Texas SB 6: What it Means for Trans Texans #Y’all Means All

Texas Senate Bill No. 6 was introduced this legislative session in Austin. This bill (if passed) would allow the state to regulate who goes pee where in government & public buildings.  It would also make any city or local ordinances protecting transgender individuals’ right to use the restroom that aligns with their gender identify null and void. These same ordinance protect LGBT citizens from discrimination in jobs, housing, and restaurants too.

The bill would essentially ban transgender individuals from going pee in a bathroom that did not align with the gender listed on the person’s birth certificate. Crazies call this ‘biological sex’. (In this post, you must say ‘biological sex’ in the most ignorant/nasally voice you can think of).

Sex like gender is not binary. One ‘female’ can have the body of an XY chromosome male. There are clear genetic variations that cause some humans’ bodies not to match their physical parts. See this interesting report in “Nature:  International weekly journal of science” by Claire Ainsworth.

So the trans woman (according to this legislation) should be using the men’s restroom with her boobs, long hair, and estrogen while the trans man with facial hair, deep voice, and testosterone will use the women’s restroom.
And changing a birth certificate in Texas? Good luck. You must first start with your name and gender on your identification documents. The easiest way you can change those in Texas is to get the following:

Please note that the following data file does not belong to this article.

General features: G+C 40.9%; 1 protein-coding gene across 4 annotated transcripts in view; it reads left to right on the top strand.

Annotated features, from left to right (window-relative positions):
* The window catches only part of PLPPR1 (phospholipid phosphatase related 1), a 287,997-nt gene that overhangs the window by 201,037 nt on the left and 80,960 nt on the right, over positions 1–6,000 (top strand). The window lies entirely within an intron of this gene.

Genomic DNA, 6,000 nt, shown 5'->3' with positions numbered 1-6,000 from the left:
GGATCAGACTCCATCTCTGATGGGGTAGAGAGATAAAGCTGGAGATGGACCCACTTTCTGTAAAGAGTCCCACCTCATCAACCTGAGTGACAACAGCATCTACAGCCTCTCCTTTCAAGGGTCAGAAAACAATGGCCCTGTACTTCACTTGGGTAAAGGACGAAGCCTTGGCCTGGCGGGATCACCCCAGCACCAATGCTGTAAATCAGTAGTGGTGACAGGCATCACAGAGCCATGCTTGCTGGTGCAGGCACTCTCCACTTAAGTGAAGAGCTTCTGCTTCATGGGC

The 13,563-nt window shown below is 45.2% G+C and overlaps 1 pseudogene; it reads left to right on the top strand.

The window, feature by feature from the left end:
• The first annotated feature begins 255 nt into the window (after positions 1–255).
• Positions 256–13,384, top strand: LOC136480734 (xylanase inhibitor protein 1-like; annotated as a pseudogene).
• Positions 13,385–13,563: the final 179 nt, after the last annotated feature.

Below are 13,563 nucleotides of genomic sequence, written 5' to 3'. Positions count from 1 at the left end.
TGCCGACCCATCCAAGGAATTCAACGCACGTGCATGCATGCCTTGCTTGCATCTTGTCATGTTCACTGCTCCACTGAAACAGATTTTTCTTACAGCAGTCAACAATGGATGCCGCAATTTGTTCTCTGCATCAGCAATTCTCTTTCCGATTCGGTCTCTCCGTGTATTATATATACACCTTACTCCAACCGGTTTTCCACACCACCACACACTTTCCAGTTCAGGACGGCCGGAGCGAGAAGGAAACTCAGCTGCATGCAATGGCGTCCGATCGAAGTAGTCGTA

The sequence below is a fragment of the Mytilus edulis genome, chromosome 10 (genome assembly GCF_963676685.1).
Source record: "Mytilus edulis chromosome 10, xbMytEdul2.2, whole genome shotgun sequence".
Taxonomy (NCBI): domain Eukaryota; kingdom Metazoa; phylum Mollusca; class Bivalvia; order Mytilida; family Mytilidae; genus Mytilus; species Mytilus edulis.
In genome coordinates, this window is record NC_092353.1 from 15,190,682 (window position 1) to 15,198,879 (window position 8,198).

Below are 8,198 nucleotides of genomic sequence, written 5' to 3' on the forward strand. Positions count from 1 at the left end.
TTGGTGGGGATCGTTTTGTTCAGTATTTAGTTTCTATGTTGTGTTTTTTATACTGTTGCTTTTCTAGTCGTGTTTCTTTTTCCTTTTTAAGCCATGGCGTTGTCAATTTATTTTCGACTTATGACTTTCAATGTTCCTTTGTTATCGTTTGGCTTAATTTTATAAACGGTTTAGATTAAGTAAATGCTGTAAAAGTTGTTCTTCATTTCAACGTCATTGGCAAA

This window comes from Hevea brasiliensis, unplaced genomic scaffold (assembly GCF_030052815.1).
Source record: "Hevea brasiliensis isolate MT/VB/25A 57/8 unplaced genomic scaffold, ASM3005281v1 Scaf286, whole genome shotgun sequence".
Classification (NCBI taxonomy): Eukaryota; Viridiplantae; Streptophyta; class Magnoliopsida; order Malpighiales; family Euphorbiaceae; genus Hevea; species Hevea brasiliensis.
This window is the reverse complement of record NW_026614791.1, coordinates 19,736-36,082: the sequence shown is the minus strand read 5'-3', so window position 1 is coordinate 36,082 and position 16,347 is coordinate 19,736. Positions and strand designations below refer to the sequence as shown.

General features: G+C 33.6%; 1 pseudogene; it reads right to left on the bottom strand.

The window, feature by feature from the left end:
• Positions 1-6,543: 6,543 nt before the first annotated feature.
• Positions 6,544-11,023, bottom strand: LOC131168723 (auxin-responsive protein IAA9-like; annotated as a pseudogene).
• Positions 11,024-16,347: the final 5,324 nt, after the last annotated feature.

1. A letter from a licensed professional counselor stating you suffer from gender dysphoria (takes multiple counseling sessions). This letter is required by any physician in Texas that will treat transgender individuals with hormone therapy.
  2. A letter from the physician stating that you have been on hormones for a while (usually 10 months to a year) and your hormone levels are just like that of a cis female.

Only after more than a year of jumping through hoops (to weed out the crazies) can you pay a lawyer over $3,000 to take you to court so you can receive a court order to change your name and gender with federal and state agencies.

Then, you take that judge’s court order to the Social Security Administration, Texas Department of Public Safety (driver’s license issuer), and expedite your request to U.S. Passport Office to reissue your passport with the new gender.